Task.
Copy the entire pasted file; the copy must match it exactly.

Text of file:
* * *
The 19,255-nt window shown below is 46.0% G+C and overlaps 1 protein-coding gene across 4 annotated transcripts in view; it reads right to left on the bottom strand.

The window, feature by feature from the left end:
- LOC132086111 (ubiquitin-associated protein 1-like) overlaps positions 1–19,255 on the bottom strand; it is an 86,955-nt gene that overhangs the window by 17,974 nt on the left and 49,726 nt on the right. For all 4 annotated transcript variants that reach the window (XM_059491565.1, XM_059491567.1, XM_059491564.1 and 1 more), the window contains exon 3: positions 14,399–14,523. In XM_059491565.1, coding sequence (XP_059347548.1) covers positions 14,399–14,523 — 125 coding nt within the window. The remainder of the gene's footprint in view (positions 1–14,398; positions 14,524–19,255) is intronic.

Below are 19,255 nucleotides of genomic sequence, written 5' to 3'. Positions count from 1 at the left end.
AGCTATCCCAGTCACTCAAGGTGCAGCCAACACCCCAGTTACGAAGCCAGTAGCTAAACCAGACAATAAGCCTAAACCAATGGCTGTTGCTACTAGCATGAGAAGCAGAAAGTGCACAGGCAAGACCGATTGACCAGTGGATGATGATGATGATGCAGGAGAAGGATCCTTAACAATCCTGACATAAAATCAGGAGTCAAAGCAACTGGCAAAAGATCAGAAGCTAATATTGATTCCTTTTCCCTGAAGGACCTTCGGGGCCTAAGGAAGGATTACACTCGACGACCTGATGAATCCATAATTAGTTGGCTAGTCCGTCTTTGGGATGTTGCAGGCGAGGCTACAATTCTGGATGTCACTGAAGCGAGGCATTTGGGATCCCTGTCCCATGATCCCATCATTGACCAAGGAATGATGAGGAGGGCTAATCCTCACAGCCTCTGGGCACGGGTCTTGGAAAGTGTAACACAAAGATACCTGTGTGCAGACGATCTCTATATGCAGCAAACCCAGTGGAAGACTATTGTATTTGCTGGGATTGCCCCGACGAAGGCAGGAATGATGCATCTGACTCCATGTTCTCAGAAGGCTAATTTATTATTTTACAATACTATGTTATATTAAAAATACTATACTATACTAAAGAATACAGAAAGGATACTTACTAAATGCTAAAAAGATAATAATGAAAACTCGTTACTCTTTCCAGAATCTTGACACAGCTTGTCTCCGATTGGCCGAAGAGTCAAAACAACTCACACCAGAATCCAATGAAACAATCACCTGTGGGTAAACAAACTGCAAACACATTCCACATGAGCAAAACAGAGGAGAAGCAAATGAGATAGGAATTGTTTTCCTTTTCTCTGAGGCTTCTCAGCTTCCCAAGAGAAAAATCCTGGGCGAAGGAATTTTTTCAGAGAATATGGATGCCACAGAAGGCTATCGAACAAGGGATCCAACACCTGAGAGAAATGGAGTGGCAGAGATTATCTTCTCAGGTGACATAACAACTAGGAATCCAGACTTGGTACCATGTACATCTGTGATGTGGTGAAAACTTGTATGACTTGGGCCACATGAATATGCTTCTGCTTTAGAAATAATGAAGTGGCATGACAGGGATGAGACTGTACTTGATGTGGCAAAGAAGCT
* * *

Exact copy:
The 19,255-nt window shown below is 46.0% G+C and overlaps 1 protein-coding gene across 4 annotated transcripts in view; it reads right to left on the bottom strand.

The window, feature by feature from the left end:
- LOC132086111 (ubiquitin-associated protein 1-like) overlaps positions 1–19,255 on the bottom strand; it is an 86,955-nt gene that overhangs the window by 17,974 nt on the left and 49,726 nt on the right. For all 4 annotated transcript variants that reach the window (XM_059491565.1, XM_059491567.1, XM_059491564.1 and 1 more), the window contains exon 3: positions 14,399–14,523. In XM_059491565.1, coding sequence (XP_059347548.1) covers positions 14,399–14,523 — 125 coding nt within the window. The remainder of the gene's footprint in view (positions 1–14,398; positions 14,524–19,255) is intronic.

Below are 19,255 nucleotides of genomic sequence, written 5' to 3'. Positions count from 1 at the left end.
AGCTATCCCAGTCACTCAAGGTGCAGCCAACACCCCAGTTACGAAGCCAGTAGCTAAACCAGACAATAAGCCTAAACCAATGGCTGTTGCTACTAGCATGAGAAGCAGAAAGTGCACAGGCAAGACCGATTGACCAGTGGATGATGATGATGATGCAGGAGAAGGATCCTTAACAATCCTGACATAAAATCAGGAGTCAAAGCAACTGGCAAAAGATCAGAAGCTAATATTGATTCCTTTTCCCTGAAGGACCTTCGGGGCCTAAGGAAGGATTACACTCGACGACCTGATGAATCCATAATTAGTTGGCTAGTCCGTCTTTGGGATGTTGCAGGCGAGGCTACAATTCTGGATGTCACTGAAGCGAGGCATTTGGGATCCCTGTCCCATGATCCCATCATTGACCAAGGAATGATGAGGAGGGCTAATCCTCACAGCCTCTGGGCACGGGTCTTGGAAAGTGTAACACAAAGATACCTGTGTGCAGACGATCTCTATATGCAGCAAACCCAGTGGAAGACTATTGTATTTGCTGGGATTGCCCCGACGAAGGCAGGAATGATGCATCTGACTCCATGTTCTCAGAAGGCTAATTTATTATTTTACAATACTATGTTATATTAAAAATACTATACTATACTAAAGAATACAGAAAGGATACTTACTAAATGCTAAAAAGATAATAATGAAAACTCGTTACTCTTTCCAGAATCTTGACACAGCTTGTCTCCGATTGGCCGAAGAGTCAAAACAACTCACACCAGAATCCAATGAAACAATCACCTGTGGGTAAACAAACTGCAAACACATTCCACATGAGCAAAACAGAGGAGAAGCAAATGAGATAGGAATTGTTTTCCTTTTCTCTGAGGCTTCTCAGCTTCCCAAGAGAAAAATCCTGGGCGAAGGAATTTTTTCAGAGAATATGGATGCCACAGAAGGCTATCGAACAAGGGATCCAACACCTGAGAGAAATGGAGTGGCAGAGATTATCTTCTCAGGTGACATAACAACTAGGAATCCAGACTTGGTACCATGTACATCTGTGATGTGGTGAAAACTTGTATGACTTGGGCCACATGAATATGCTTCTGCTTTAGAAATAATGAAGTGGCATGACAGGGATGAGACTGTACTTGATGTGGCAAAGAAGCT